Around the corner we arrived at Gas Street basin which marks the end of the Worcester & Birmingham canal and the start of the Birmingham Canal Navigations. There used to be a stop lock here where the navigations changed but the lock gates have been removed as these days there are no tolls to collect.
Going through Worcester Bar stop lock at Gas Street basin
Just after the stop lock, the canal goes under Broad Street which is the street that has stars of famous Brummies set into the paving stones. In the afternoon we took Jake along to see the stars and had to admit that we looked a few up as we had never heard of them ☹
Going through Broad Street tunnel
After passing under Broad Street the International Conference Centre is on the right and then you arrive at another junction where four waterways meet. It is also just outside the Birmingham Arena (formerly the Barclaycard Arena) which was our destination.
Birmingham & Fazeley canal to the right, Oozells Loop (Old Main line) to the left (just out of sight) and New Main line straight on. Birmingham Arena is dead ahead.
We moored just past the junction right outside the arena. There were very few boats moored up, unlike when visiting here in the summer. Even though it’s in a city, most of the moorings are 14 days which is quite unusual as in many other towns the best moorings are usually only 24 or 48 hours.
We are the farthest boat – the library is the silver and gold building in the background
We met Jake in the early afternoon and took him on a quick sightseeing tour of the city – it was his first ever visit to Birmingham.
Looking across the city from the top of the library
We also showed him the red doors in the bridge parapets around the city and found plenty of examples even though it wasn’t always obvious there was a canal underneath.
In the evening we saw Deep Purple at the arena who were supported by Cats in Space and Europe. As always with Deep Purple, it was a great concert, but it was good to only have a two-minute walk back home rather than fighting the crowds in public transport.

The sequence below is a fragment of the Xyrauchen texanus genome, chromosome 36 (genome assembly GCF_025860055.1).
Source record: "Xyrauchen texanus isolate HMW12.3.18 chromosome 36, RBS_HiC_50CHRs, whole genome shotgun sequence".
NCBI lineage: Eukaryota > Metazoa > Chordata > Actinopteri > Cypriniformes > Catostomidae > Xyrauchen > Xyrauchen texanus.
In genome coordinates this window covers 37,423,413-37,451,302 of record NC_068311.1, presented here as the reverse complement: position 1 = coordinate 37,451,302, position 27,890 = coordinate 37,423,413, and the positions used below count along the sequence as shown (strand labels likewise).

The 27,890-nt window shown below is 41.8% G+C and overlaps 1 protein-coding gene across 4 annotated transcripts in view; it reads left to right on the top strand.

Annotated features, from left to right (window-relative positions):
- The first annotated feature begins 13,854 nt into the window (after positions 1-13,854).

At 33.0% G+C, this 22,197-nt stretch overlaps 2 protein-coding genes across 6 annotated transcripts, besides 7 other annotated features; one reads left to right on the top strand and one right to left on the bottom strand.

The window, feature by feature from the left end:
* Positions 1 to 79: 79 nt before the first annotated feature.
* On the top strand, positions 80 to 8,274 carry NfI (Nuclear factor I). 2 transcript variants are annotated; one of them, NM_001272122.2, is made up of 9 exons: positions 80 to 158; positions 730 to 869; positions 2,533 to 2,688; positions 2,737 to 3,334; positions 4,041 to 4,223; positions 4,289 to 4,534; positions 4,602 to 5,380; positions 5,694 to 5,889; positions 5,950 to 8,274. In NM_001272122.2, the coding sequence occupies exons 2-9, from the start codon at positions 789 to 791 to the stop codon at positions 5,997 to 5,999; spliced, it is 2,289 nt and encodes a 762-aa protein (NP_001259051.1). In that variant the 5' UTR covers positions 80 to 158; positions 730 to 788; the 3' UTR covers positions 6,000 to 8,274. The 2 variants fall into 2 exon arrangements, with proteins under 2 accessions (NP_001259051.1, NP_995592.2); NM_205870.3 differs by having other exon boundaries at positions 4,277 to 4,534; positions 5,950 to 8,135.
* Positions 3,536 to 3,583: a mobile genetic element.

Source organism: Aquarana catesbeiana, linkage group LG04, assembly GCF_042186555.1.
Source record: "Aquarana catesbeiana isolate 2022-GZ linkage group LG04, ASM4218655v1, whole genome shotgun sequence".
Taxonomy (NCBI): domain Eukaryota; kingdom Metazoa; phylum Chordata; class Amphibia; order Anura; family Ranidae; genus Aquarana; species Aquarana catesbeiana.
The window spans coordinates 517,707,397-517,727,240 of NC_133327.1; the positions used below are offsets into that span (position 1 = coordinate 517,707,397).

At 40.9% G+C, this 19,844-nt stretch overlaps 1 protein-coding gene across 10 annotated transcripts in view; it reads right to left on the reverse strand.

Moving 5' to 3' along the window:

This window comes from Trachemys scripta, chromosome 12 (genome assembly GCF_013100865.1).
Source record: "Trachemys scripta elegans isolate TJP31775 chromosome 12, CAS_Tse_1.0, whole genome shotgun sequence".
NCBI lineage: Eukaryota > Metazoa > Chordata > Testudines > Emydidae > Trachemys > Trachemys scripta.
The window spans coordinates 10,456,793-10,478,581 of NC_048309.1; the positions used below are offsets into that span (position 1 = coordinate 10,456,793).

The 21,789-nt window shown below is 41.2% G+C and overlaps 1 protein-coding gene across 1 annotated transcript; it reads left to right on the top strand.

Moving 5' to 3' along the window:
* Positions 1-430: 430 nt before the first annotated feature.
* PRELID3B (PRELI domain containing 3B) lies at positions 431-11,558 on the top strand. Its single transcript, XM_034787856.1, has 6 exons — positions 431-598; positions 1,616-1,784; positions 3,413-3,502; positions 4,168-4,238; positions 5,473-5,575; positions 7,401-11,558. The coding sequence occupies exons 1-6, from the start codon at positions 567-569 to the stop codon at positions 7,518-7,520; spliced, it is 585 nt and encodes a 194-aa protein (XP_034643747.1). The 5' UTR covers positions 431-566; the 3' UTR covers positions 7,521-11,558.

Jake left around lunchtime on Saturday and I met up with Judith and Nigel in the Brew Dog pub near New Street station whilst Karen went to a wool shop she knew of. Since its revamp the station is called Grand Central on its facades but elsewhere, and on signs leading to the station, it is still referred to as New Street – must be very confusing for visitors and foreigners.
We stayed in on Saturday night and had a good catch up with Judith and Nigel as its been a while since they visited.
On Sunday we had to get back to Hopwood as we had left the car there all weekend to save bringing it in to Birmingham.
Reversing out of our mooring into Oozells Loop ready to turn round and head back down to Hopwood (note the Dutch style tops to the apartments)
Nigel, Karen and Buddy walked along the towpath to the university whilst Judith and I drove the boat alongside them. Judith and Nigel then walked back to catch a train home and we continued on, retracing our route from Friday.
Filling up with water at Kings Norton just before going back through Wast Hills tunnel for the third time in six days
We moored back where we had been last week and went to check the car was OK. All was good, and we brought some go kart tyres back to the boat that Karen had got from a friend at work. We needed a couple more and four were for Mike and Lesley for their boat when it is delivered (soon 😉).